Steve and Jennifer Davis celebrated their 20th wedding anniversary in Iceland, allured by the natural beauty showcased in HBO’s “Games of Thrones.” They rode a Super Jeep with 46-inch wheels into the highlands, and then attached crampons to their boots for traction. Beneath a pristine sky, they hiked across a glacier covered in volcanic ash.
A guide led them to a small but stunning ice cave. The glaciers are ancient, he explained, but the caves come and go. With the passing of a few seasons, each transforms and then disappears. New caves form, awaiting the adventurers.
Steve has learned to savor life’s singular and mundane moments in the years since he was diagnosed with glioblastoma (GBM). Some experiences he seeks out, traveling far and wide with Jennifer, the flight attendant he fell for in a co-ed softball league. Other experiences he welcomes as they come: small talk and shared pride with parents at his teenage daughter’s softball tournaments, a sense of serenity while stuck with his son in a suburban Atlanta traffic jam.
The symptoms started around one Halloween. Weird sensations would creep up his left arm, swell in his shoulder and then seemingly pop in his head. They were seizures, but so minor he could maintain a conversation without so much as a grimace.
Jennifer realized something was wrong while preparing for trick or treat, when Steve couldn’t put place the name of a Kit Kat bar. An MRI revealed what doctors believed to be a slow-growing brain tumor. Surgery was set for the spring, but Steve’s health worsened over the winter. The next scan revealed a much larger, more dangerous tumor — glioblastoma. Doctors scheduled emergency surgery the day after daughter Katherine’s 14th birthday.
The surgery kicked off a tumultuous year for Steve and his family. His first medication was feckless against the cancer, and his brain tumor began growing again. Brain swelling crushed the optic nerves in his right eye, causing permanent damage. At one point, doctors warned him that he may have just weeks to live. Why is this happening? Steve wondered.
Adjustments to his treatment regimen helped stabilize Steve’s health. He found the energy and clarity to reflect on how he wanted to live the rest of his life.
“Cancer kind of wakes you up,” he said. “You look at what you were doing with your time before all this happened. What can you improve on? What can you do differently?”
He resolved to do everything he could to see Katherine graduate from, and son Jonathan start, high school.
“It turned me around,” he said. “You do have bad days, don’t get me wrong, but you want to keep living. You’re trying to reach out and do something and live life.”
Steve and Jennifer have always loved to travel, and after a few long trips to cancer centers, Steve decided he was up for recreational travel. One summer, the family set out on a series of trips to cover the 20 U.S. states Steve, a former sales manager, had not yet visited.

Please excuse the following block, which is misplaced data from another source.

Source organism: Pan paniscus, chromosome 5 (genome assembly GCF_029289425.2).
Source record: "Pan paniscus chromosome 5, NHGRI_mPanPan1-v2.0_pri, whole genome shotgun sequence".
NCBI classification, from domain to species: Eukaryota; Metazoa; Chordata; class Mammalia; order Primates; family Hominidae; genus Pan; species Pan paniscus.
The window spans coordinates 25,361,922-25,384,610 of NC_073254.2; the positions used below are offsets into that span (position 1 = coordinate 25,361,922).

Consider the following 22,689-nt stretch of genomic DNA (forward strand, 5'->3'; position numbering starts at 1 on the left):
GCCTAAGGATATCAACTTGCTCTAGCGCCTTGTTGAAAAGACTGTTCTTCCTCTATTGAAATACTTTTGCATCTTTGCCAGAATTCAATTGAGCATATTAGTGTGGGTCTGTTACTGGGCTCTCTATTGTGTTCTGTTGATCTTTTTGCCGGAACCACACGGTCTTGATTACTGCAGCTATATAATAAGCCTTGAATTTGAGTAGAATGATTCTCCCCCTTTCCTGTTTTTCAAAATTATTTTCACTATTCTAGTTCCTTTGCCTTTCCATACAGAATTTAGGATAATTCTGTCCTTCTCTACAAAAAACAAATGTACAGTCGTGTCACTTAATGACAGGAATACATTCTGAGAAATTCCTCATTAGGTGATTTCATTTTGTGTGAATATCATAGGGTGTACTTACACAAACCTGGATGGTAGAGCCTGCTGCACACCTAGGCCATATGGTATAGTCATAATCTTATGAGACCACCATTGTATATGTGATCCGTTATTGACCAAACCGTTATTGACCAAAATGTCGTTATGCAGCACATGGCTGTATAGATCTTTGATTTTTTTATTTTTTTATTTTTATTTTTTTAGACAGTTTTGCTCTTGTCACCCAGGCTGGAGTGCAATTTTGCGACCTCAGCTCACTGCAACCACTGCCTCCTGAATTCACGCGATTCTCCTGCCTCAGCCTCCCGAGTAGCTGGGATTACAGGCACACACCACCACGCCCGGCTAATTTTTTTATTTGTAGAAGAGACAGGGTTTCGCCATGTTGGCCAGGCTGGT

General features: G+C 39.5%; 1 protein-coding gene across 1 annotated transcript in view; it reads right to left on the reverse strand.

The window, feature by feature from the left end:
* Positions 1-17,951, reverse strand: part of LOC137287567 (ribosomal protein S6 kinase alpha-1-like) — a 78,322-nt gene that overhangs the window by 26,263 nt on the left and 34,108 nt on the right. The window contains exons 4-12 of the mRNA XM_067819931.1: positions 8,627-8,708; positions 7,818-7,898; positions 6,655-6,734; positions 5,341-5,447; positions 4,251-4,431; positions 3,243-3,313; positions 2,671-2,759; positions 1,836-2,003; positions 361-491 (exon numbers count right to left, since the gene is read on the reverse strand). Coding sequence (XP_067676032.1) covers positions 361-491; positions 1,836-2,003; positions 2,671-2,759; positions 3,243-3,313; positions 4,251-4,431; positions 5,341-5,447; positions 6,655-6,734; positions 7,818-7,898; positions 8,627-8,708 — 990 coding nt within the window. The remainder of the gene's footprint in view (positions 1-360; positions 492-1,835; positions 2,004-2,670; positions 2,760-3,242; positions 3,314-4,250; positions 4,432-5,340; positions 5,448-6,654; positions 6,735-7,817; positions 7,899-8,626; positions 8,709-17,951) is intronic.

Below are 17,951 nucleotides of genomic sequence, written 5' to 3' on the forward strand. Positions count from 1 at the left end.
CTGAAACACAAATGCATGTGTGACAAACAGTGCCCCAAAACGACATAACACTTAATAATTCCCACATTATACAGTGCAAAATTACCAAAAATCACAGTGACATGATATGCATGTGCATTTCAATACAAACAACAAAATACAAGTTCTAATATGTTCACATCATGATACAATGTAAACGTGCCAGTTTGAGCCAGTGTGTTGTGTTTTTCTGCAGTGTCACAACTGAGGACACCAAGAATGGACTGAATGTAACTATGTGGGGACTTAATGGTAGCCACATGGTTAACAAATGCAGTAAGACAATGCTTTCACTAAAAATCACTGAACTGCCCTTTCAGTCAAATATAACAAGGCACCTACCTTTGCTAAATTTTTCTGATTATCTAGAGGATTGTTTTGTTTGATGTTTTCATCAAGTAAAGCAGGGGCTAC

He accomplished the milestone during a trip through the Dakotas and the northern Mountain West. The Davises celebrated with a meal on a floating restaurant on Lake Coeur d’Alene, Idaho, the final state on Steve’s list.
His travels have only become more adventurous since then. In a one-month period during fall 2021, Steve and Jennifer went to a wedding in Mexico, spent a weekend visiting Denali National Park in Alaska, and celebrated their anniversary in Iceland. They are planning a trip with the kids to South Africa next summer.
“He’s the best patient in the world,” Jennifer said. “He has such a positive attitude and such great spirit. If he wants to do something, he’s not easily swayed.”
Before cancer, Steve was already an active parent, helping to coach Katherine’s softball teams, among other things. But unable to return to work full-time after his diagnosis, he discovered the joys and fulfillment of being a “house dad.”
Although no longer a coach, he could still attend most games, and often drove her to competitive club tournaments a few hours away on weekends and during the summer while Jennifer worked international flights. If a doctor’s appointment or illness kept him from a game, he’d watch the video stream or track the play-by-play on the GameChanger mobile app.
He’s paid close attention to the passing of seasons, and watched Katherine and the other little girls he’d once coached grow into self-assured young women on and off the field.
Katherine graduated from high school in May 2021, and Jonathan started high school a few months later. Steve now hopes to see Katherine graduate from the University of Georgia and watch Jonathan receive his high school diploma.
Steve says he’s learned to accept, and even embrace, how GBM transformed his life.
“I accept that death is on the horizon,” he said. “It could be a month or a year, but it could also be later,” he said. “So I just want to enjoy what I can, savor the time with my wife, and connect with my kids.”
The health status of patients featured reflects their condition at the time the story was written and photographs were taken and may have changed over time.